A drawback of dynamic logic, especially in complex circuits, such as PLAs, is that correctly synchronizing the precharge and evaluation functions of a dynamic CMOS circuit can raise difficult timing and design problems. One type of timing problem which can arise in dynamic CMOS logic circuits is the so-called clock race problem which arises due to overlap of clock phases since ideally synchronized square-wave clock signals are not possible in practice. One approach to avoiding such clock race conditions is the NORA (NO RAce), or n-p CMOS, dynamic logic technique. Nelson F. Goncalves, Hugo J. DeMan, NORA: A Racefree Dynamic CMOS Technique for Pipelined Logic Structures, IEEE J. Solid-State Circuits, Vol. SC-18, No. 3 (June 1983).
This CMOS dynamic logic technique does not ensure absence of other types of race problems in the circuit, however. Also, other design problems, such as charge sharing, may be present in complex dynamic CMOS circuits. These disadvantages are discussed, e.g. in David J. Myers, Peter A. Ivey, A Design Style for VLSI CMOS, IEEE J. Solid-State Circuits, Vol. SC-20, No. 3 (June 1985). That article advocates the use of a four clock phase dynamic logic design. Other four clock logic approaches have also been employed. E.g., Neil Weste, Camran Eshraghin, Principles of CMOS VLSI Design, Addison Wesley (1985), p. 215. The use of four clock signals, however, has disadvantages in terms of added clock lines and complicated circuit layout, especially in VLSI circuits.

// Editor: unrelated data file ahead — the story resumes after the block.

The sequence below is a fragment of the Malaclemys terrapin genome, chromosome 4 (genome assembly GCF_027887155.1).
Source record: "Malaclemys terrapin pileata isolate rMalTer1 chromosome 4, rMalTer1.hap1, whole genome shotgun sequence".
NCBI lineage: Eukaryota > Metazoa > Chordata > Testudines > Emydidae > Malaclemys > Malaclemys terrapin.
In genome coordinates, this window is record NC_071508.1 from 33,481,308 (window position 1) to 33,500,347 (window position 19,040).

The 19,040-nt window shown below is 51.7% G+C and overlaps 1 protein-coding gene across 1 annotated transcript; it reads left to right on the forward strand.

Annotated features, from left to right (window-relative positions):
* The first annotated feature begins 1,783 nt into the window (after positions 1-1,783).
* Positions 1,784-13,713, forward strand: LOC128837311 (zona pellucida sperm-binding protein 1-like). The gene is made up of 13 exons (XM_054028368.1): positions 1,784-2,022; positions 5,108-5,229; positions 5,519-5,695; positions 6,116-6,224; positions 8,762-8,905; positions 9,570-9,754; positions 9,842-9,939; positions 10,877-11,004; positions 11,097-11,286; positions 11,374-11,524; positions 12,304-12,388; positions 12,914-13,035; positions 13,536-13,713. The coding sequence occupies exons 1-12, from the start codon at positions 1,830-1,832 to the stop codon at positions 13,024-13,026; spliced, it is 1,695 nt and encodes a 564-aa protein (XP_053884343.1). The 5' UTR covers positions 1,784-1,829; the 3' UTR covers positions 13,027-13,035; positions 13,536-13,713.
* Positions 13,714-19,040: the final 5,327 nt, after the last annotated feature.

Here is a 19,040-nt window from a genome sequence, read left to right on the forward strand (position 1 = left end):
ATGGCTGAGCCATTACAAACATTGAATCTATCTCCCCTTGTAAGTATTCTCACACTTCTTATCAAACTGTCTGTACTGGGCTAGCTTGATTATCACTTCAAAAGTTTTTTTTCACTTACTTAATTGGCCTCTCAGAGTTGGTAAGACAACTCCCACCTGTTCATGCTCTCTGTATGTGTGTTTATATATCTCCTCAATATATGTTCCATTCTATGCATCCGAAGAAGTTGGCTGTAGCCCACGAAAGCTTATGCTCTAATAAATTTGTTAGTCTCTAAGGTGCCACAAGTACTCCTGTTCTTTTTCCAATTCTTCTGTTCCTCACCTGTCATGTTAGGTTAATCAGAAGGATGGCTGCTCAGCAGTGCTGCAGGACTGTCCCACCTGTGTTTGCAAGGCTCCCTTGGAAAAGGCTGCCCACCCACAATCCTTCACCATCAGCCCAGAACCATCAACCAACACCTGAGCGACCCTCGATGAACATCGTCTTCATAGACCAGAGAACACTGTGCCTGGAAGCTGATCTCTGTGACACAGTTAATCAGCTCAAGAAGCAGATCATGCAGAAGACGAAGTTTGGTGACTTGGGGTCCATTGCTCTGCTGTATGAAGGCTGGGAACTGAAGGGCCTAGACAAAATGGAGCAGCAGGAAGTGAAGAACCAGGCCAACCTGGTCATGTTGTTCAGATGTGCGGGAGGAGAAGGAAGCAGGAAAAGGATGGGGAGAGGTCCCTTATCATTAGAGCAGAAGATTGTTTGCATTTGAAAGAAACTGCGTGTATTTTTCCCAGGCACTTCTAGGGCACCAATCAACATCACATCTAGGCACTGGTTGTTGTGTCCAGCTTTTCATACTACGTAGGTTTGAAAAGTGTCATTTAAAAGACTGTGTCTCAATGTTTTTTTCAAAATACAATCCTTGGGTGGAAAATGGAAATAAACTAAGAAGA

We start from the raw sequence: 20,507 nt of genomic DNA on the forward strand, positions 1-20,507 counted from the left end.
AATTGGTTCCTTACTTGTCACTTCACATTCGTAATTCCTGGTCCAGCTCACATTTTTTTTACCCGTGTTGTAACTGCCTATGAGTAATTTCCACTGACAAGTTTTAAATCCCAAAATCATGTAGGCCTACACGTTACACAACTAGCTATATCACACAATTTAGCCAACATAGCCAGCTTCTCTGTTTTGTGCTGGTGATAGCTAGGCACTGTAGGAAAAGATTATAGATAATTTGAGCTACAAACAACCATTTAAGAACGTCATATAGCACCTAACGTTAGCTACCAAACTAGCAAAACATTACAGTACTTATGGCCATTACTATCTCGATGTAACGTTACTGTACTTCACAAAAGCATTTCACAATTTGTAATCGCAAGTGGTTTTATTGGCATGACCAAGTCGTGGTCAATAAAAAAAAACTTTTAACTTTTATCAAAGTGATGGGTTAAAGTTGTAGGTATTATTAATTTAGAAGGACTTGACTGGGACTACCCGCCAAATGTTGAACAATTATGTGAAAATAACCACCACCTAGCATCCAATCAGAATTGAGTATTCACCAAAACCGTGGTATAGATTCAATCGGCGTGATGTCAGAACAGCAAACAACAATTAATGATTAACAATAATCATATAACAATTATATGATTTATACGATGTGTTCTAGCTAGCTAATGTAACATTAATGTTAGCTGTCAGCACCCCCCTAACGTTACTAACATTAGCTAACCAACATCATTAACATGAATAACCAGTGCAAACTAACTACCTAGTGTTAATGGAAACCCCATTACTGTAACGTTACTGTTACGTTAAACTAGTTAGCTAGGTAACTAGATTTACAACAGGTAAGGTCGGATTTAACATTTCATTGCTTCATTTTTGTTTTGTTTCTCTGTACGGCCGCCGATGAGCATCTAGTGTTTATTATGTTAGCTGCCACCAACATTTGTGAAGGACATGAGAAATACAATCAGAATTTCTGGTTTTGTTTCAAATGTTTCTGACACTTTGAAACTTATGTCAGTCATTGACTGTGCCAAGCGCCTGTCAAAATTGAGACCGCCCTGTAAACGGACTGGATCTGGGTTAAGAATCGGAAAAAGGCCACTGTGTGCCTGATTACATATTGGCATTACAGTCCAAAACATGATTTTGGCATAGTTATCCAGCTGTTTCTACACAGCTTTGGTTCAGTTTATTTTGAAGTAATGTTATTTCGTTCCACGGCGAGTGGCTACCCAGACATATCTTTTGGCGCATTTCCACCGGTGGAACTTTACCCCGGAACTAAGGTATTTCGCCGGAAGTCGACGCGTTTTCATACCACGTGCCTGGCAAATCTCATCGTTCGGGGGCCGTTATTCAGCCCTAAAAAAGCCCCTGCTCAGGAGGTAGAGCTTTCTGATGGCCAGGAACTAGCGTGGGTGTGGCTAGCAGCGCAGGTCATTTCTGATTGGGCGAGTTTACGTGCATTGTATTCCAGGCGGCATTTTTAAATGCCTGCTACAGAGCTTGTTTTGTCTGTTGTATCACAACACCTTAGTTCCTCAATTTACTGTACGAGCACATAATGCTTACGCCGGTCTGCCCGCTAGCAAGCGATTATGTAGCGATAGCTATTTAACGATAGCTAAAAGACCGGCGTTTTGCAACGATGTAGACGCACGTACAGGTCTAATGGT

The present invention provides an improved dynamic logic design for CMOS digital circuits. In the improved logic design, p channel and n channel logic is alternated, with each p and n channel logic block separated by a clocked inverter. A single clock signal synchronizes the operation of both the n channel and p channel logic and, in combination with the complement of the clock signal, the timing of the clocked inverters. In both p channel and n channel logic blocks, the timing is controlled by clocked precharge and evaluate transistors which receive the clock signal. The precharge transistors are designed to be slightly slower than the transistors employed for the logic operations to avoid one type of potential "race" condition. Additionally, the single clock signal and its complement are provided with a slight delay between their respective transition edges. This delay may be provided by generating one of the two clock signals from the other by a series of three inverters. This avoids a second type of potential race condition. The logic design thus provides racefree CMOS dynamic logic operation.